the year and seems likely to grow hotter as summer goes on.
Unhindered by rich stock prices, banks and thrifts launched $30.6 billion worth of merger deals within their own industries during the first six months of the year, up from $25.6 billion in the second half of last year.
That was apart from the spate of bank purchases of securities firms and other nonbanking businesses during the first half. Those transactions aggregated at least $12.3 billion in value and probably closer to $20 billion when all are accounted for, observers believe.
The largest deal unveiled in the first half was First Bank System's $9 billion purchase of U.S. Bancorp., Portland, Ore., with Washington Mutual Inc.'s $7 billion acquisition of Great Western Financial Corp. ranking second.
Washington Mutual acted as a white knight for Great Western, which had been pursued against its wishes by H.F. Ahmanson & Co., its longtime southern California rival.
The largest nonbank transactions were Banc One Corp.'s $7.9 billion takeover of First USA Inc., the credit card issuer, and Bankers Trust New York Corp.'s $1.7 billion buyout of Alex. Brown Inc., the Baltimore investment banking firm.
Major acquisition activity has continued unabated in the third quarter - which over previous years has frequently been the most feverish dealmaking part of the calendar.
Some of the recently action likely is accountable as an end to the hibernation of many major banking companies over the past two years as they digested previous large deals. The last significant wave of dealmaking occurred in 1995.
"It's probably the longest period of time on record where, of the top 20 banks, 14 or 15 have not done a deal for another bank," veteran banking lawyer H. Rodgin Cohen noted last spring.
"I also said I couldn't believe that situation would last," Mr. Cohen commented last week.
Since then, First Union Corp. has weighed in with its proposed $3.25 billion purchase of Virginia' Signet Banking Corp. And that move came in the wake of two deals in Virginia by rival Wachovia Corp., which is purchasing Central Fidelity Banks and Jefferson Bankshares.
"It seems like there is something magical between the second-quarter earnings release period and Labor Day" for major banking merger announcements, said Thomas H. Hanley, banking analyst at UBS Securities.
Last year, for example, NationsBank announced its acquisition of Boatmen's Bancshares in late August.
One reason for the summer pickup in deals, Mr. Hanley ventured, is that banks by this point have a solid handle on what they and others will earn for the full year. He also suggested that management compensation is an important factor.
With the six to nine months required to complete a bank deal, a transaction arranged now means that top management will still be employed at yearend, meaning a full year's bonus, stock options and other compensation.
"What usually happens, is that the first quarter is slow, then there are couple of major deals in the second quarter that get everyone thinking and then more deals appear in the third," said Mr. Cohen, a partner in Sullivan & Cromwell, the New York law firm.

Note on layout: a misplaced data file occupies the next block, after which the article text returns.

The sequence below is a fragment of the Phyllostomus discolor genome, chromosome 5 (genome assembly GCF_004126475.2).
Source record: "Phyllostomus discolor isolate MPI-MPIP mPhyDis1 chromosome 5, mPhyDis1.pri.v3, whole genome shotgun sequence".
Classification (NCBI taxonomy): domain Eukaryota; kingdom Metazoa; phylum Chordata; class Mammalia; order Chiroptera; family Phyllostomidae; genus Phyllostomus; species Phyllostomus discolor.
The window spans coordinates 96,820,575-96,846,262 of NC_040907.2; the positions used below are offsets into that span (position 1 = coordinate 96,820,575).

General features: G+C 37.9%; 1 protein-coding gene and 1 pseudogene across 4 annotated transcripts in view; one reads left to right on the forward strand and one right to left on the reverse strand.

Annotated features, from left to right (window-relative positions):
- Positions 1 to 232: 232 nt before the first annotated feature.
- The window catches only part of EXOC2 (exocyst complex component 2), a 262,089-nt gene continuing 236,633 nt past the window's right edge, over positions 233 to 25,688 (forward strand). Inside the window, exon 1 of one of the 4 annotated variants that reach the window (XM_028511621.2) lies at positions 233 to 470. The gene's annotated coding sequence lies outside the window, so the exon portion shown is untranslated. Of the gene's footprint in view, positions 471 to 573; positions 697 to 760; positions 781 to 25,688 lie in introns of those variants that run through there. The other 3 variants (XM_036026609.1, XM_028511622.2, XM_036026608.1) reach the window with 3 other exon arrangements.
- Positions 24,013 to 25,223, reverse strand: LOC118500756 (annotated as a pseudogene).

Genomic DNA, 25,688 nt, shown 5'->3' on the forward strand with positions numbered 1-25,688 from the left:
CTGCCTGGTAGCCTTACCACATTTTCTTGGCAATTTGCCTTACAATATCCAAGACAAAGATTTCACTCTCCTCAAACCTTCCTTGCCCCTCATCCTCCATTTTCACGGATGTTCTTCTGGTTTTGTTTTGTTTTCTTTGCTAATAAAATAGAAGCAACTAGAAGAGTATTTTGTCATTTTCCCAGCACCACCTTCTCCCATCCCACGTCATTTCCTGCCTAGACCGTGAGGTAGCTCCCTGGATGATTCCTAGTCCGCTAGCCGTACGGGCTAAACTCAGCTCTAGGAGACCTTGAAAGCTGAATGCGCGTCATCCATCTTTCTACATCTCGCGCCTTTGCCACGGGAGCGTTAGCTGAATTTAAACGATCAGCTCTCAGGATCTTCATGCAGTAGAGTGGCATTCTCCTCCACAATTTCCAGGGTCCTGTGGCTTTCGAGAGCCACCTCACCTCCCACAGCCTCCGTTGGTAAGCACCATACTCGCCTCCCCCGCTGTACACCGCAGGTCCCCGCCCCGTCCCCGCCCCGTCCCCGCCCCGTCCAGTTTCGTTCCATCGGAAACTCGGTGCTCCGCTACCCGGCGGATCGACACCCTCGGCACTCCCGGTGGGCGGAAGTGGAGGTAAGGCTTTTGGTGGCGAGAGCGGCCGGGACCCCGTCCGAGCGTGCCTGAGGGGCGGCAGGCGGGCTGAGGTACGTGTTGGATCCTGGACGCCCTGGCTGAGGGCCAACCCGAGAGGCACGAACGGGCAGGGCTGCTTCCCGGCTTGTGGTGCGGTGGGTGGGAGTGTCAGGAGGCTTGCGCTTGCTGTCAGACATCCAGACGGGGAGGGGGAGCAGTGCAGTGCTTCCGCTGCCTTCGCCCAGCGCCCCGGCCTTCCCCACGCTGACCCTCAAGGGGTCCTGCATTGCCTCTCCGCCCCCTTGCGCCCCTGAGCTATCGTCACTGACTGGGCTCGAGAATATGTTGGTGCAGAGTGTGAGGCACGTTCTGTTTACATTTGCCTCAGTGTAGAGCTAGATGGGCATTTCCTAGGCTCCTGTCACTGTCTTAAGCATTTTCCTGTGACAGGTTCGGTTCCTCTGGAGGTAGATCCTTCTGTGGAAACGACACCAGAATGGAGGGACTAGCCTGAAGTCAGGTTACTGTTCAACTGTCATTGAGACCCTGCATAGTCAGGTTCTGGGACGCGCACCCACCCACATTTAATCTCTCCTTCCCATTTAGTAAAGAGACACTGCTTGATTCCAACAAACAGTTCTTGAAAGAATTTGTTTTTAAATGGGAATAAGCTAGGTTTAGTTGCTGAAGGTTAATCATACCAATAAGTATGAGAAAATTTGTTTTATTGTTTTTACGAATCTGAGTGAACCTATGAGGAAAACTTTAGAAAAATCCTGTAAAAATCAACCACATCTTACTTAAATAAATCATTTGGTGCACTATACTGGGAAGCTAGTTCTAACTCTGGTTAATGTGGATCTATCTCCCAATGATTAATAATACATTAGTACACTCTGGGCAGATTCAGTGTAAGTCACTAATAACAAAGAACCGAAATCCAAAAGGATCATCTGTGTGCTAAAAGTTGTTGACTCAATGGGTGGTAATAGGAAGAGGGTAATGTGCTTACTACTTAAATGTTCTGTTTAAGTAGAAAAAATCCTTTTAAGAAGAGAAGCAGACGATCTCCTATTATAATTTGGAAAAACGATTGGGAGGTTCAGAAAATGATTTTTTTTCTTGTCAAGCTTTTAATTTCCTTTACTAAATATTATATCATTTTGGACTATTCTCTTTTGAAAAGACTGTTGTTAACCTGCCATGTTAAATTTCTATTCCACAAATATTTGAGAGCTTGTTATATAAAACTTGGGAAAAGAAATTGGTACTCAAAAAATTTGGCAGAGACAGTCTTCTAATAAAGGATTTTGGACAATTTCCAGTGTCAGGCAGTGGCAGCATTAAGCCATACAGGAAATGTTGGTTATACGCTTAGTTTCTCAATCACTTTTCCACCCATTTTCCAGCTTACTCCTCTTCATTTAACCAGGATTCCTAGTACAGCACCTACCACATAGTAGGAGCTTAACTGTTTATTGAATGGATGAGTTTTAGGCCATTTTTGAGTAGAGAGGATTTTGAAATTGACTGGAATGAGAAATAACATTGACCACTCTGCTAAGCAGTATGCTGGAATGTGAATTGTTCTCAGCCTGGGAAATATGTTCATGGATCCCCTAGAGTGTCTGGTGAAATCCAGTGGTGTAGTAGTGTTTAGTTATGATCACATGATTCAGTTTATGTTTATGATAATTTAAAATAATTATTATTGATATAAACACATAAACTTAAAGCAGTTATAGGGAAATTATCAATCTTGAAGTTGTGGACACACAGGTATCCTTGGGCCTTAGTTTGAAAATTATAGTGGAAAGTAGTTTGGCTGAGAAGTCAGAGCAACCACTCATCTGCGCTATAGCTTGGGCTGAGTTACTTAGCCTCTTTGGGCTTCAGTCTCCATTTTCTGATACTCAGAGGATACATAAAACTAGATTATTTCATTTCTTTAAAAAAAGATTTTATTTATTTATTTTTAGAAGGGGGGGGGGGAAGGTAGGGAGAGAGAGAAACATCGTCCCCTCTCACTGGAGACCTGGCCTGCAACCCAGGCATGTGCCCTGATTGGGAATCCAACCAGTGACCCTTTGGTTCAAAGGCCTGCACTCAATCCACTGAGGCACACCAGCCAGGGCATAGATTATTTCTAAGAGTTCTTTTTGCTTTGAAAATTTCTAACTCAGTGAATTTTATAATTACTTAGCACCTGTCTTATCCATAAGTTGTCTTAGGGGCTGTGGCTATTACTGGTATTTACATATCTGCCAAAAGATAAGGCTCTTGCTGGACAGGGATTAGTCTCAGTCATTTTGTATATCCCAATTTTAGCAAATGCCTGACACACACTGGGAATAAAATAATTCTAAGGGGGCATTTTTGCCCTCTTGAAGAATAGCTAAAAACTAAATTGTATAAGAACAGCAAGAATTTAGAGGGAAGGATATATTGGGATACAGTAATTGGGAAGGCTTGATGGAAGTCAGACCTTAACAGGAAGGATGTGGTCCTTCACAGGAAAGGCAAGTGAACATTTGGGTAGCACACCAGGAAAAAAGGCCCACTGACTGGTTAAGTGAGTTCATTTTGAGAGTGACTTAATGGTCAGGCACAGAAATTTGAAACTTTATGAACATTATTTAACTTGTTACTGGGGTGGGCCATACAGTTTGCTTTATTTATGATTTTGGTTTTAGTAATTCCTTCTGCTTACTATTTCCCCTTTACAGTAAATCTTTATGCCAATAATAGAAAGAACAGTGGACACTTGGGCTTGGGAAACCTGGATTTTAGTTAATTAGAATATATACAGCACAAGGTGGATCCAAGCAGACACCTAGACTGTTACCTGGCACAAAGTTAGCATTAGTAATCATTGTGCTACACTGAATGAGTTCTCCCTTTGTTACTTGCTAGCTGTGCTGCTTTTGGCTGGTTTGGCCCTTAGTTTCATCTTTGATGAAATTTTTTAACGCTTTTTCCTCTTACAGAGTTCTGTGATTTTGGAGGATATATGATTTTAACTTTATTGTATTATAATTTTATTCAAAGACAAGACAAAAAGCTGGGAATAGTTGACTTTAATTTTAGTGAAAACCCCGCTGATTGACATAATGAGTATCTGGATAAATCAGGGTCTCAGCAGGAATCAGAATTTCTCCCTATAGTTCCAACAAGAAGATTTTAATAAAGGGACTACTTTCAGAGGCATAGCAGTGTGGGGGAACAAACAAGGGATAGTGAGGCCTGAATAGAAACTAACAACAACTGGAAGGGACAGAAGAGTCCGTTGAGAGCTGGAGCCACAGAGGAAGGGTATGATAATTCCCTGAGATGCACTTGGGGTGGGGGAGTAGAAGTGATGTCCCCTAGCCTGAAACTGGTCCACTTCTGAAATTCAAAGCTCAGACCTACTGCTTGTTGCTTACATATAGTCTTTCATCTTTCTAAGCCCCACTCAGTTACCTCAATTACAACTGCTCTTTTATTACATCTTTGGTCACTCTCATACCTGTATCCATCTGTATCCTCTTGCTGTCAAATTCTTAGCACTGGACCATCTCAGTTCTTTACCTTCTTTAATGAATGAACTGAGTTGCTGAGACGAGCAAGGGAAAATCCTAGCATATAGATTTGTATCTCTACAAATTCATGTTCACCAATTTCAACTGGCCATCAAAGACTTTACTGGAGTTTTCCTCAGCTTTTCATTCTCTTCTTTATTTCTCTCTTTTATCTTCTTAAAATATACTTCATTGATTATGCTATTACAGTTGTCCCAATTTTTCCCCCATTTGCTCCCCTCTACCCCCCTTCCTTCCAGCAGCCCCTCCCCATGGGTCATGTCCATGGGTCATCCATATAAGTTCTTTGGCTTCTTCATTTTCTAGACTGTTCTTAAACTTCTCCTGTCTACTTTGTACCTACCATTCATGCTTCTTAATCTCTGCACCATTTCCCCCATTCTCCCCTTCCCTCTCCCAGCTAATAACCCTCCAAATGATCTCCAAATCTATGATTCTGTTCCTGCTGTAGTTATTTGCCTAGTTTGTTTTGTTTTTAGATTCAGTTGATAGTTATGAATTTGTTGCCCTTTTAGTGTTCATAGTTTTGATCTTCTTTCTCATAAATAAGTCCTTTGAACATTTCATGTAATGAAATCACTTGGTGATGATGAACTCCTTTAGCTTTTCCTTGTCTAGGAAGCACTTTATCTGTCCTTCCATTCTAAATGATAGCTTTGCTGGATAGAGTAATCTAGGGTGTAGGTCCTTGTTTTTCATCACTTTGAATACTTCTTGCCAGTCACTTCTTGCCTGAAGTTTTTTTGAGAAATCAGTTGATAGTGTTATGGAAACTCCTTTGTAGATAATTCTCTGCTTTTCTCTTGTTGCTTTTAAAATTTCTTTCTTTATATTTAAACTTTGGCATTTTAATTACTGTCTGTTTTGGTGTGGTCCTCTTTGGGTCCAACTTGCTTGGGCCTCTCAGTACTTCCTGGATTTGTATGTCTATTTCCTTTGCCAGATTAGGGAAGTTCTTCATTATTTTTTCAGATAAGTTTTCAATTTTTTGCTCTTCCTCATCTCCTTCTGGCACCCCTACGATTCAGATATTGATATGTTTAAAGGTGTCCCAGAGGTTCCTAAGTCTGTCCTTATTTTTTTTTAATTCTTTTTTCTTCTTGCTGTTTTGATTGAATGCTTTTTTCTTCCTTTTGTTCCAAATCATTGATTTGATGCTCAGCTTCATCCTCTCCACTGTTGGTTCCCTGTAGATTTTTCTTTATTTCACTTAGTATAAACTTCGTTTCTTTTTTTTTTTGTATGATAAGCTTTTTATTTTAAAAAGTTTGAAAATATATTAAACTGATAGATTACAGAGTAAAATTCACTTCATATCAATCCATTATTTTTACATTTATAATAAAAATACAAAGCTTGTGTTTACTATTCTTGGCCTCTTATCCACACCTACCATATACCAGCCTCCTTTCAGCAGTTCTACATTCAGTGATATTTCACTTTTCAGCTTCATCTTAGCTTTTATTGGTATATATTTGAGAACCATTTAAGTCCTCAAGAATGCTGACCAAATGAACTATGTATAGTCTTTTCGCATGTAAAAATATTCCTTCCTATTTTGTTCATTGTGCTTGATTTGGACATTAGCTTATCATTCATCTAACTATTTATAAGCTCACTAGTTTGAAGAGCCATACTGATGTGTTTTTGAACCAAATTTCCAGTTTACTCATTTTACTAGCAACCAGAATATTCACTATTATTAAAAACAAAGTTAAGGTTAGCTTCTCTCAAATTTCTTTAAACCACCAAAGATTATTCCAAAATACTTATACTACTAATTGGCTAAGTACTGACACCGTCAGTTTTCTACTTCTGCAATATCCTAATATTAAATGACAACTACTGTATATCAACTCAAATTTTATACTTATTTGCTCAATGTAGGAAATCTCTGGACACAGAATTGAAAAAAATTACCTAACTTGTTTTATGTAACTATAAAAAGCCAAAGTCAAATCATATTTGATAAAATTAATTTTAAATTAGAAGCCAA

Price paid in deals remain strong, averaging 213% of the book value of the acquired bank during the second quarter. That ratio appears certain to go up in light of First Union's deal to pay 3.5 times book value for Signet.
Mr. Hanley acknowledged that the Signet transaction "raises the bar several notches," but he is not worried about prices paid in deals. In fact, he sees rich prices as an important motivator for more deals soon because selling banks can more nearly reach their price expectations.
"M&A people feel the Signet deal gives them the room to finish deals that were well along toward the pricing stage anyway," he said. "This may be the extra thing needed to persuade the board of directors" to sell.
"I think we will be seeing a lot of deals. The market is really running right now with some of the takeover candidates," he said, naming Old Kent Financial Corp., Grand Rapids, Mich.; Summit Bancorp, Princeton, N.J.; First American Corp, Nashville, Tenn.; First Commerce Corp., New Orleans; and Firstar Corp., Milwaukee.
Also on Mr. Hanley's takeover list are Union Planters Corp., Memphis; Compass Bancshares, Birmingham, Ala.; Mellon Bank Corp., Pittsburgh; and Comerica Inc., Detroit.
"The fundamental rationale for acquisitions, including the difficulty in generating top-line revenue growth and an ever-increasing need to invest in technology, should remain intact for the foreseeable future," according to Michael A. Plodwick, banking analyst at Salomon Brothers Inc.
Indeed, an important factor that could impel consolidation is the looming Year 2000 problem - involving costly upgrades to computers so they can roll over to the new millennium - may
be a major factor in bank consolidation.
The $22 billion that banks are expected to spend this year on technology may not be enough. More notably, the top 15 banks account for 70% of the industry's technology spending, according to Seamus McMahon of First Manhattan Consulting.
"Bankers aren't going to go out and spend a ton of money and then sell. That just doesn't make sense," said Mr. Cohen. "So either they are going to have to start spending money now or think seriously about selling."